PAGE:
IKEA Hack FROSTA
Design Sponge

FROSTA

IKEA Hack FROSTA
Coroflot
IKEA Hack FROSTA
Vtwonen
IKEA Hack FROSTA
Apartment Therapy

GRUNTDAL

IKEA Hack GRUNTDAL
Just a Girl and Her Blog
IKEA Hack GRUNTDAL
Apartment Therapy – wall mirror

HEAT

IKEA Hack HEAT
Curbly – IKEA hack gold wall mirror with

HEMMA
 

IKEA Hack HEMMA
Curbly via Instructables

HEMNES

IKEA Hack HEMNES
The Vault Files

HYLISS

IKEA Hack HYLISS
Remodelaholic
IKEA Hack HYLISS
Proverbs 31 Girl

INBJUDANDE

IKEA Hack INBJUDANDE
Poppytalk

INGO

IKEA Hack INGO
East Coast Creative
IKEA Hack INGO
IKEA Hackers

IVAR

IKEA Hack IVAR
Nur-Noch
IKEA Hack IVAR
IKEA
IKEA Hack IVAR
Nur Noch
IKEA Hack IVAR
Style by Emily Henderson

KALASA

IKEA Hack KALASA
Teste Di Legno

KLUBBO

IKEA Hack KLUBBO
Deko

LACK

IKEA Hack LACK
Hommie UK
IKEA Hack LACK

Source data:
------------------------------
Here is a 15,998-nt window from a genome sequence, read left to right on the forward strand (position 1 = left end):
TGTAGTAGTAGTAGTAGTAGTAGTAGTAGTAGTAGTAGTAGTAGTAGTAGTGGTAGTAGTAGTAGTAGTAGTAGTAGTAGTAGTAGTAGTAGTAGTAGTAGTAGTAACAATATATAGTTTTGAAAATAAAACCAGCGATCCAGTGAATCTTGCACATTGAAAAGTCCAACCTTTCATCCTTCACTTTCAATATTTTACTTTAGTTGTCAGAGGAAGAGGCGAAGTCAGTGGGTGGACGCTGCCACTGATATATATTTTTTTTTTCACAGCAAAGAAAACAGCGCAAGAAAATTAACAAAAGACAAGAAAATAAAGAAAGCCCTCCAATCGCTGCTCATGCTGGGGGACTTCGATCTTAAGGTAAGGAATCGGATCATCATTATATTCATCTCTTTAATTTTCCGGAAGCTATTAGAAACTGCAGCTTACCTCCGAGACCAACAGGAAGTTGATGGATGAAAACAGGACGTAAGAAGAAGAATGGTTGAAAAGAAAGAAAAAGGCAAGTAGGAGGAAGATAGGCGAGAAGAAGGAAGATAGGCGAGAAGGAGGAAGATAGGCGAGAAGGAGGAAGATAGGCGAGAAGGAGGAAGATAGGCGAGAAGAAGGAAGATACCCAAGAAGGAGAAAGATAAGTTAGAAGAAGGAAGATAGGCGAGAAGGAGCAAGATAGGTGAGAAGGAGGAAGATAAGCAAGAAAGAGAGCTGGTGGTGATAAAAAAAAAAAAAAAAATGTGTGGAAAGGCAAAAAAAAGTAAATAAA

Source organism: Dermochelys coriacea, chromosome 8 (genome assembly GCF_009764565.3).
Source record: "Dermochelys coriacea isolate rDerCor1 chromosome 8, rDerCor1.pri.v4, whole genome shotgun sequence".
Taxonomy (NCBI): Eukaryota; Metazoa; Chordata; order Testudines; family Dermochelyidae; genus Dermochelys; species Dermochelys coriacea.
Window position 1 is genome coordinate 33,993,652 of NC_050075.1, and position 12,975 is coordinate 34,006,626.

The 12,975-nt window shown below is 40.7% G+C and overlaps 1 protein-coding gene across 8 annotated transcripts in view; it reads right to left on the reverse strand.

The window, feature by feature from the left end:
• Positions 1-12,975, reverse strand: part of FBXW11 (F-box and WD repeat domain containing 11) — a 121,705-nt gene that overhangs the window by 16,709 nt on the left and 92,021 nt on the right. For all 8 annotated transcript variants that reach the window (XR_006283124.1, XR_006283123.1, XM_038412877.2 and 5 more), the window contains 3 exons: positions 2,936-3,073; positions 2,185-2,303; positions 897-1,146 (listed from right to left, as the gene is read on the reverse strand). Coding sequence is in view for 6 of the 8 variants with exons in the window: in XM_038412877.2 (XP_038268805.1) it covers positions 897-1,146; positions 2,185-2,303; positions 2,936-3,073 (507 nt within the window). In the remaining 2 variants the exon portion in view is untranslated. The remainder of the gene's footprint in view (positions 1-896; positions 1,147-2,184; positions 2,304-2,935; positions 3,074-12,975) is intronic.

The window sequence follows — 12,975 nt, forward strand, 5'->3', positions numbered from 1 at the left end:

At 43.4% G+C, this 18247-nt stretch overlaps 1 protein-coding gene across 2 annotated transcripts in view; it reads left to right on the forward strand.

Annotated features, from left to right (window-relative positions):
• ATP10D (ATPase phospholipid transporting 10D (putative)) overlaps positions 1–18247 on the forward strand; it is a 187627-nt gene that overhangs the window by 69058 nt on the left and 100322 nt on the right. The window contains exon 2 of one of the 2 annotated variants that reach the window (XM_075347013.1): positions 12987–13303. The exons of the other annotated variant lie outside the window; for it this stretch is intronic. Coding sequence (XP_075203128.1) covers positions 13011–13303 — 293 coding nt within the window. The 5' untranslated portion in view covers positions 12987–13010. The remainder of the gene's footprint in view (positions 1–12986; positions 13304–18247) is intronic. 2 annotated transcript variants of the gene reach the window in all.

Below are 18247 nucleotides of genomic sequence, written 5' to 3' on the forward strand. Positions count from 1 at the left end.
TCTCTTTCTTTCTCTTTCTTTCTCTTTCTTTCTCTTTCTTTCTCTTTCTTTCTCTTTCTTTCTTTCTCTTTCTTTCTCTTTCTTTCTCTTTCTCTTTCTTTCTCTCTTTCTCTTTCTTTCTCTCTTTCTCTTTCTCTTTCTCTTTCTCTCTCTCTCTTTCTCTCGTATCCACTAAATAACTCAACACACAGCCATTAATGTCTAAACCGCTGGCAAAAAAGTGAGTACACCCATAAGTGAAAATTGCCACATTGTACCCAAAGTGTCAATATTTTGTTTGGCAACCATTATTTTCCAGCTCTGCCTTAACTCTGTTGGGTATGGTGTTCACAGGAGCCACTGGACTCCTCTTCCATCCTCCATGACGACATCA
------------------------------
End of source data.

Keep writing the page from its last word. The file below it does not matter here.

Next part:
Triple Max Tons

LAPPLJUNG RUTA

IKEA Hack LAPPLJUNG RUTA
The House that Lars Built

LERBERG

IKEA Hack LERBERG
Weekday Carnival
IKEA Hack LERBERG
Burlap & Lace

LINNMON

IKEA Hack LINNMON + LERBERG
Advice From A Twentysomething  – simple desk
IKEA Hack LINNMON
Curbly – music production desk

LUDVIG

IKEA Hack LINNMON
IKEA Hackers – standing desk

MALM

IKEA Hack MALM
A Beautiful Mess
IKEA Hacks MALM
Curbly
IKEA Malm bedframe hack
Sugar & Cloth

MARIUS

IKEA Hack MARIUS
The Kitchy Kitchen 
IKEA Hack MARIUS
Curbly

MINNA

IKEA Hack MINNA
IKEA

MOPPE

IKEA Hack MOPPR
IKEA

MYSINGSO

IKE Hack MYSINGSO
Kristi Murphy

NORNAS

IKEA Hack NORNAS
A Beautiful Mess – bench
IKEA Nornas table hack
 Kicsihaz – bar cart

OLEBY

IKEA Hack OLEBY
Curbly – simple cutting board

RACKA

IKEA Hack RACKA
A Little Bit OCD

RANARP

IKEA Hack RANARP
Lovely Indeed

RAST

IKEA Hacks RAST
Bliss at Home
IKEA Hack RAST
Hello Lidy
IKEA Hack RAST
Decor 8 Blog
IKEA Hack RAST
Style Me Pretty – campaign dresser
IKEA Hack RAST
Redbook
IKEA Hack RAST
Addison Meadows Lane
IKEA Hack RAST
Hawthorne & Main
IKEA Hack RAST
Midwestern Girl DIY

RIBBA

IKEA Hack RIBBA
Curbly – under bed storage
IKEA Hack RIBBA
Lindsay Stephenson

RORT